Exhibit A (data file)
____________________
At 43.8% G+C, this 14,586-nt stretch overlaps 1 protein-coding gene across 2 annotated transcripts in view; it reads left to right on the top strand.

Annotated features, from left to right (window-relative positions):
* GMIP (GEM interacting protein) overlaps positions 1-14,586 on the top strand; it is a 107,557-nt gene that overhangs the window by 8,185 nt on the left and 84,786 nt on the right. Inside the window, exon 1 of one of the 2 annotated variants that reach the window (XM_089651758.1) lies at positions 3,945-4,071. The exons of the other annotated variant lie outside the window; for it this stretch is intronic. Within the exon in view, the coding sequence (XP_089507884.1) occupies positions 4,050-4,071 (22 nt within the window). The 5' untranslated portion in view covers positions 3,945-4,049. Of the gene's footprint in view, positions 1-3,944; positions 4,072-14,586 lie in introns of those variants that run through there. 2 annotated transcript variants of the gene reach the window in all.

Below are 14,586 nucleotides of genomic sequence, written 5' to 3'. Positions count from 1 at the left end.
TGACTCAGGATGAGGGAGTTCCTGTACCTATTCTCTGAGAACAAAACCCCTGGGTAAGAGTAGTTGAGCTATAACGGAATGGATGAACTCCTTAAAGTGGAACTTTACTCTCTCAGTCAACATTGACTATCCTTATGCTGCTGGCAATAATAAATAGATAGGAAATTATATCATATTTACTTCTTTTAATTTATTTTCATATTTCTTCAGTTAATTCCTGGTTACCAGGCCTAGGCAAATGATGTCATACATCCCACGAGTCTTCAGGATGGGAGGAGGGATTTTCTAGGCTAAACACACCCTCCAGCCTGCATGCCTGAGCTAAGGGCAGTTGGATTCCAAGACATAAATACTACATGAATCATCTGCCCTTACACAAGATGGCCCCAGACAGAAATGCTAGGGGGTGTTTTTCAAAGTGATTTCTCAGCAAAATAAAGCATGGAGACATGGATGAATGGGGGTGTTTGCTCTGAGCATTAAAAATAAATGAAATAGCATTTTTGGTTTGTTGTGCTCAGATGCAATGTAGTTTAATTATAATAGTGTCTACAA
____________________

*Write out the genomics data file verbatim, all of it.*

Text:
At 43.8% G+C, this 14,586-nt stretch overlaps 1 protein-coding gene across 2 annotated transcripts in view; it reads left to right on the top strand.

Annotated features, from left to right (window-relative positions):
* GMIP (GEM interacting protein) overlaps positions 1-14,586 on the top strand; it is a 107,557-nt gene that overhangs the window by 8,185 nt on the left and 84,786 nt on the right. Inside the window, exon 1 of one of the 2 annotated variants that reach the window (XM_089651758.1) lies at positions 3,945-4,071. The exons of the other annotated variant lie outside the window; for it this stretch is intronic. Within the exon in view, the coding sequence (XP_089507884.1) occupies positions 4,050-4,071 (22 nt within the window). The 5' untranslated portion in view covers positions 3,945-4,049. Of the gene's footprint in view, positions 1-3,944; positions 4,072-14,586 lie in introns of those variants that run through there. 2 annotated transcript variants of the gene reach the window in all.

Below are 14,586 nucleotides of genomic sequence, written 5' to 3'. Positions count from 1 at the left end.
TGACTCAGGATGAGGGAGTTCCTGTACCTATTCTCTGAGAACAAAACCCCTGGGTAAGAGTAGTTGAGCTATAACGGAATGGATGAACTCCTTAAAGTGGAACTTTACTCTCTCAGTCAACATTGACTATCCTTATGCTGCTGGCAATAATAAATAGATAGGAAATTATATCATATTTACTTCTTTTAATTTATTTTCATATTTCTTCAGTTAATTCCTGGTTACCAGGCCTAGGCAAATGATGTCATACATCCCACGAGTCTTCAGGATGGGAGGAGGGATTTTCTAGGCTAAACACACCCTCCAGCCTGCATGCCTGAGCTAAGGGCAGTTGGATTCCAAGACATAAATACTACATGAATCATCTGCCCTTACACAAGATGGCCCCAGACAGAAATGCTAGGGGGTGTTTTTCAAAGTGATTTCTCAGCAAAATAAAGCATGGAGACATGGATGAATGGGGGTGTTTGCTCTGAGCATTAAAAATAAATGAAATAGCATTTTTGGTTTGTTGTGCTCAGATGCAATGTAGTTTAATTATAATAGTGTCTACAA